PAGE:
Let’s start with the Middle Platonists. The middle Platonists can kind of be seen as mad scientists…taking the best parts from this creatures and fusing them with the best parts from this creature and making a Frankenstein monster of all the best stuff.

Well that’s what a lot of these Middle Platonists were doing. You start to see them become mad scientists in a way…they’d take THIS great idea from this philosophy and combine it with This great idea from this philosophy…usually small things, because ALL of it had to be compatible with Plato. For example, From an ethical standpoint, Stoicism and Platonism actually have a lot of similarities. They actually agree on the most fundamental of ethical points back then…both believe that the key to living a happy life is living a virtuous life. But they had disagreements…and much like a Red Sox Fan and a Yankees fan watching sports together on Sunday…they could have been friends…but unfortunately they disagreed on an issue that was much more important to them: How the universe was created to begin with. See, the Stoics knew that the universe was God and that everything was formed by this conflagration of fire and air called pneuma. But a pantheistic outlook wasn’t compatible with the three religious groups of the time: Paganism, Judaism and Christianity. Plato’s outlook was for the most part. To explain why, I think it’s best to discuss it in relation to one of the most noteworthy and brilliant of the Middle Platonists: Philo of Alexandria.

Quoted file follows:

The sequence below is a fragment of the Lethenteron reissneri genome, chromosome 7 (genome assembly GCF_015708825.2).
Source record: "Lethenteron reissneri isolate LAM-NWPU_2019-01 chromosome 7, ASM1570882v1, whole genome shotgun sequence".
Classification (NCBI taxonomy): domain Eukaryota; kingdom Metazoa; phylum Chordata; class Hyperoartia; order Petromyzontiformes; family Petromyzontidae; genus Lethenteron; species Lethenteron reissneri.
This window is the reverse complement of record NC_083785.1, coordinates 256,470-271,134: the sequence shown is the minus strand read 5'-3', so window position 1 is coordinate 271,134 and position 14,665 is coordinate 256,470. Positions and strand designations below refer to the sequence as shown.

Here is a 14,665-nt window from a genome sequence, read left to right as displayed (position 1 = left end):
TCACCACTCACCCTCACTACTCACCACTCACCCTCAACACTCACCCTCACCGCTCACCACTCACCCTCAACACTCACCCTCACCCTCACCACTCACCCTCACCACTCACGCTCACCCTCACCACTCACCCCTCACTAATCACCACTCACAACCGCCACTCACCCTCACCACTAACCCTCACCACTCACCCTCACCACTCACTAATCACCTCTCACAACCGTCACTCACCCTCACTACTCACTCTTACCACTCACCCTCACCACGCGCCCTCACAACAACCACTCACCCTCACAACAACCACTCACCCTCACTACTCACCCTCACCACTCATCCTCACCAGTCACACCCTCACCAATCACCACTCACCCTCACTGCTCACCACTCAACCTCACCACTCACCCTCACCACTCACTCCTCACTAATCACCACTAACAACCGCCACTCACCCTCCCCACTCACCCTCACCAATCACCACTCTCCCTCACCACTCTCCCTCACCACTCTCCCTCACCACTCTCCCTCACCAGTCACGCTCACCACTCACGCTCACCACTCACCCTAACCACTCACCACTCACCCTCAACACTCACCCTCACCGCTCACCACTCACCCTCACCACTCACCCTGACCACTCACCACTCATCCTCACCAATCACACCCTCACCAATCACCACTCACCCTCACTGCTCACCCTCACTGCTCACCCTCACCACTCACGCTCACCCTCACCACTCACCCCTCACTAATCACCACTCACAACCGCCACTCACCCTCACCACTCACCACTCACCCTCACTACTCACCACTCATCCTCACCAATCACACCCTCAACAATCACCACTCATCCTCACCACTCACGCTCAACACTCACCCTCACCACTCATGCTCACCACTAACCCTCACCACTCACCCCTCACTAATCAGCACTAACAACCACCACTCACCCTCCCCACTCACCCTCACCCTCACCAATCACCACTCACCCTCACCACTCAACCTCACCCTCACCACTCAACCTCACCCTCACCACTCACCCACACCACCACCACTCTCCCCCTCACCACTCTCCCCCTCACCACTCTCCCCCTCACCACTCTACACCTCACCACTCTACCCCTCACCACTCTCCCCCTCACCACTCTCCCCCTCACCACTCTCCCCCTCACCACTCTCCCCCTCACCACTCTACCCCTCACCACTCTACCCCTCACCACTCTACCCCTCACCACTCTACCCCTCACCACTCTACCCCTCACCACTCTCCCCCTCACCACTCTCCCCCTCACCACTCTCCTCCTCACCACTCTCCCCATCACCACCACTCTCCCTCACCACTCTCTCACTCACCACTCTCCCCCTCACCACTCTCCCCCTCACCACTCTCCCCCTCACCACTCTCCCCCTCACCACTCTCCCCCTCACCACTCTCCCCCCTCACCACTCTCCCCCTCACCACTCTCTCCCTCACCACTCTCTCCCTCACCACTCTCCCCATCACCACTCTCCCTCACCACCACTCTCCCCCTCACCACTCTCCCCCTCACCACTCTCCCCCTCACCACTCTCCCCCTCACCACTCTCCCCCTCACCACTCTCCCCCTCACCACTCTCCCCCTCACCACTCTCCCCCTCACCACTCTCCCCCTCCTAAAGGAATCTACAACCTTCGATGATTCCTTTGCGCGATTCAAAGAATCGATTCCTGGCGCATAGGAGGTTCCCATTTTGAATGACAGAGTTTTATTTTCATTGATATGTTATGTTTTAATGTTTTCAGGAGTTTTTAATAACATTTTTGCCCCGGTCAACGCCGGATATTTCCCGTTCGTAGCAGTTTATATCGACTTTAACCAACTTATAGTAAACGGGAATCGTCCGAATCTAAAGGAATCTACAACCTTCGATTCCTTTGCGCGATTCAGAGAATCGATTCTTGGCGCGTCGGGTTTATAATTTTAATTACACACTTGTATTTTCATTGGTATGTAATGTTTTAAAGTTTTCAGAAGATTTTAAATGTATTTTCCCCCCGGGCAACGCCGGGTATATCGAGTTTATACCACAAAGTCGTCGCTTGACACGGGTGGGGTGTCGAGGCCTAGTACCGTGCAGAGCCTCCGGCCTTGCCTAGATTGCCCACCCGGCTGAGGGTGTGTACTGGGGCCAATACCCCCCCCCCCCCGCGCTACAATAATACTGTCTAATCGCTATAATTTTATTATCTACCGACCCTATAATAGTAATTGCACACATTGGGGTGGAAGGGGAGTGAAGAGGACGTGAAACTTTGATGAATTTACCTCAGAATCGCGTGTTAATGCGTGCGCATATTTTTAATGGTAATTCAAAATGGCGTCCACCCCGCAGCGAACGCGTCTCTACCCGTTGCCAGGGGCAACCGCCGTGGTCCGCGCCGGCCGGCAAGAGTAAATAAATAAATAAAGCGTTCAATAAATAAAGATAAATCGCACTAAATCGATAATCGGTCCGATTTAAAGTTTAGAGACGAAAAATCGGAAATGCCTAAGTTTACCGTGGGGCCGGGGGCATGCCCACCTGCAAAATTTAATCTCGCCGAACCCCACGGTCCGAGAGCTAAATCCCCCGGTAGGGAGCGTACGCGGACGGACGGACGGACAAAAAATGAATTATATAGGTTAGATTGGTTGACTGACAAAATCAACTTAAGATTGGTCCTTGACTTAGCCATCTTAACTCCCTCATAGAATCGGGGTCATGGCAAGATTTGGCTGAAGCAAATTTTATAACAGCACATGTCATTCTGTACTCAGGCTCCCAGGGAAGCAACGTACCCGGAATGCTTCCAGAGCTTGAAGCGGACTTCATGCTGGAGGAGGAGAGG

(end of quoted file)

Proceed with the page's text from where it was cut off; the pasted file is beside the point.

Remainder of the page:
First and foremost: Philo of Alexandria  lived in Alexandria. The city of Alexandria was named after Alexander the Great…who founded it on the north coast of Africa in 331 BC and created an entirely new…extraordinary kind of city. There was an island called Pharos that was about a mile offshore of Alexandria…and because the Egyptian coast was too jagged for boats to be able to land consistently in the past…Alexander built a giant causeway from the shore of Egypt all the way to this island which created a MASSIVE artificial harbor that connected directly to the Nile, and on this Island of Pharos, so that every ship passing in the night would know exactly where his city was… he built one of the seven wonders of the Ancient World…the lighthouse of Alexandria. The city itself…was magnificent…Alexander embraced a lot of Egyptian culture…so instead of Razing the city to the ground and building a more Greek city…the people of Egypt embraced him and built these HUGE beautiful temples and monuments that are a really interesting fusion of Greek and Egyptian Architecture…not only that, but they had one of the biggest and most influential libraries in all of the ancient world…by the time Philo was living in Alexandria…it was a busy, prosperous nexus of cultures.